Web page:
NEW YORK – From the top seed in the NCAA Tournament — Virginia — to those that barely made it into the bracket — Arizona State and Syracuse — it feels as though everyone involved in March Madness is on the bubble this year.
College basketball is in trouble.
The brackets came out Sunday, replete with the usual fanfare that accompanies America’s biggest office pool. Villanova, Kansas and Xavier joined Virginia as No. 1 seeds, but they, along with the other 64 contenders, will play against the backdrop of an investigation-riddled season in which bribes and payoffs made bigger headlines than 3s and layups.
The tournament begins Tuesday with opening-round games featuring a matchup of bubble teams UCLA and St. Bonaventure, then kicks into full swing Thursday and Friday at eight sites around the country.
The Final Four is March 31 and April 2 in San Antonio. Shortly after that, a commission led by former Secretary of State Condoleezza Rice is expected to deliver recommendations from an investigation triggered by an FBI probe that led to charges last fall against assistant coaches, agents, employees of apparel companies and others.
For now, though, hoops — and there was plenty to discuss after the Big Reveal.
The ACC led the way with nine teams in the tournament, matching a record the ever-expanding conference set last year. The SEC sent eight teams and the Big 12 sent seven. The Big Ten only sent four and the Pac-12 only had three in down years for both marquee conferences.
The Cavaliers headline the South Region bracket, earning a No. 1 seed for the sixth time in program history. It’s the third 1 seed in the past five seasons under coach Tony Bennett, who guided his team to a regional final two years ago but has yet to take the next step: the Final Four.
The pressure will be higher than ever for the Cavaliers (31-2) to do it now.
“I wouldn’t say pressure is the word,” leading scorer Kyle Guy said after Saturday night’s win against North Carolina in the ACC Tournament title game. “But you know, that’s definitely in the back of our minds. We’re just trying to do this for each other.”
The region to watch is the Midwest, which is top-heavy with Kansas, Duke and Michigan State, who were ranked in the top 4 in the AP preseason poll.
Kansas coach Bill Self, whose team has lost in regional finals the last two years, said the Jayhawks’ path sets up well if they can beat Penn and then No. 8 Seton Hall or No. 9 North Carolina State. Wichita is a 2½-hour drive from their campus in Lawrence, and Omaha is three hours to the north. They played first- and second-round games in Omaha in 2008, 2012 and 2015.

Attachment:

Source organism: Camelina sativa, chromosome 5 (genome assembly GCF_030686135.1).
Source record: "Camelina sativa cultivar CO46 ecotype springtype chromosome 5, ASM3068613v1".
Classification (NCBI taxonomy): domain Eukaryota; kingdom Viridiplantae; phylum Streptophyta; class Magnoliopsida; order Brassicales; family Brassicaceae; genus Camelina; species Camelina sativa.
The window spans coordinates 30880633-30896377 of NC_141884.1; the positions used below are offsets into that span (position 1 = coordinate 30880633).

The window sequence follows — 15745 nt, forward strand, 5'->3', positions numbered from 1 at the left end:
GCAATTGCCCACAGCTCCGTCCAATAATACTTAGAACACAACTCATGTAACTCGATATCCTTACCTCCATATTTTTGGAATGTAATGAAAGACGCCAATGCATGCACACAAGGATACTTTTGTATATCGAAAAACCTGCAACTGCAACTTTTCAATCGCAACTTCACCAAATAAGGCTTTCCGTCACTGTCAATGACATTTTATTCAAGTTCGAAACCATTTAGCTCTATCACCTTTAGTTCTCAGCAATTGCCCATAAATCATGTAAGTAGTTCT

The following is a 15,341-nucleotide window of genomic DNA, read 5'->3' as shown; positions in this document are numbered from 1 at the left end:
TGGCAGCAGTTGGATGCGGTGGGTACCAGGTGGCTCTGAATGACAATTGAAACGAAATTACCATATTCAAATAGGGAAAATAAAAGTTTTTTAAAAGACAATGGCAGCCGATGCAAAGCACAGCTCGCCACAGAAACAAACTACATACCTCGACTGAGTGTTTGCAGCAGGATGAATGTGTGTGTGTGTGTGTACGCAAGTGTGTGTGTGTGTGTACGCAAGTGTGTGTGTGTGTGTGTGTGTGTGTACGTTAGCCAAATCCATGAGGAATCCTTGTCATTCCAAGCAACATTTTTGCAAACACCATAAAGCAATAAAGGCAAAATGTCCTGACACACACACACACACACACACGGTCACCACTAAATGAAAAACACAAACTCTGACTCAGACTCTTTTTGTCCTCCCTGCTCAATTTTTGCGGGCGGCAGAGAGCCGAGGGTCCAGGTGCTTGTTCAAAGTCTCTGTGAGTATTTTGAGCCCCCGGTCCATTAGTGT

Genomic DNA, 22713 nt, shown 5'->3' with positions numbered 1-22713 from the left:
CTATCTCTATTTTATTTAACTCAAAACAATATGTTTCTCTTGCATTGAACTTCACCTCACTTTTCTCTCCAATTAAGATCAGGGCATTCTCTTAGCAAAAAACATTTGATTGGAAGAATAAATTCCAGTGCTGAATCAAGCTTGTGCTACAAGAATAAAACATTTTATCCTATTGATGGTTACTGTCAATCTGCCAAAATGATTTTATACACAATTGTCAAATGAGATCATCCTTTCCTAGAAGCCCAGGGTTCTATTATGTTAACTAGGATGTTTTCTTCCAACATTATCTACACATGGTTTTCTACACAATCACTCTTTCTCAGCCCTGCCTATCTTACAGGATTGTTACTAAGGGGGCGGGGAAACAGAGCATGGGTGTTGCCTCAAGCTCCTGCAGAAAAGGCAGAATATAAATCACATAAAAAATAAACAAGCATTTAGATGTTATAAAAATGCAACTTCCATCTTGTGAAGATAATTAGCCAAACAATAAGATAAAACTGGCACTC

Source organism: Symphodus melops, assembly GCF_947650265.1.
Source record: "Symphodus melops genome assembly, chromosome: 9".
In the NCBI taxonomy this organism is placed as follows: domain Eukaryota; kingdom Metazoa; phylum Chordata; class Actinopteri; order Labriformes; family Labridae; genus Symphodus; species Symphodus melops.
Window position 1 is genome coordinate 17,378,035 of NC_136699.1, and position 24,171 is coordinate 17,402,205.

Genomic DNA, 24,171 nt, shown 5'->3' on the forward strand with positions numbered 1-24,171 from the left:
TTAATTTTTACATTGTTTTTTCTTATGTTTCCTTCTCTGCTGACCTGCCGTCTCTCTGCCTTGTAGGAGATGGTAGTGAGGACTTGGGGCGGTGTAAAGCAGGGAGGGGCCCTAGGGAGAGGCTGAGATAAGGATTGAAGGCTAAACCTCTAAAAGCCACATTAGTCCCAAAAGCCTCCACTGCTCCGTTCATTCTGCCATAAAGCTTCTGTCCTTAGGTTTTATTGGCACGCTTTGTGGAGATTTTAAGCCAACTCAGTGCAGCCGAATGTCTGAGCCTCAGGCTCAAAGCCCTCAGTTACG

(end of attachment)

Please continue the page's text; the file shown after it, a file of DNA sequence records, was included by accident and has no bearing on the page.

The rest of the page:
“The advantage is your fans get an opportunity to come see you play,” Self said. “We have never been to Wichita and look forward to doing that. (If) we’re fortunate to win two games, Omaha is kind of a home away from home during the NCAA Tournament.”
Xavier earned its first NCAA Tournament No. 1 seeding despite losing in the Big East Tournament semifinals.
“The tournament is so unique,” coach Chris Mack said Sunday. “We’ve got to play our best if we want to advance and I think we’re right on the verge of that. I think our defense grew up the last three weeks of the season. Experience helps, but being ready to play that night is the most important thing.”
For Villanova, the goal is to survive the opening weekend.
The 2016 champs were the overall top seed last year and lost to Wisconsin. Villanova lost opening weekend as a No. 1 seed in 2015, and as a No. 2 seed in 2014 and 2010. They failed to get out of the first weekend in 2011 and 2013. Villanova has advanced out of the opening weekend only twice in the last 10 seasons — when it reached the Final Four in 2009 and when Kris Jenkins hit a 3 at the horn to win it all in ’16.
“I think it’s been different each year,” Wright said. “I don’t see one consistent issue. I looked at each one of them independently. I did try and find some consistencies. The only thing that was consistent was tough matchups.”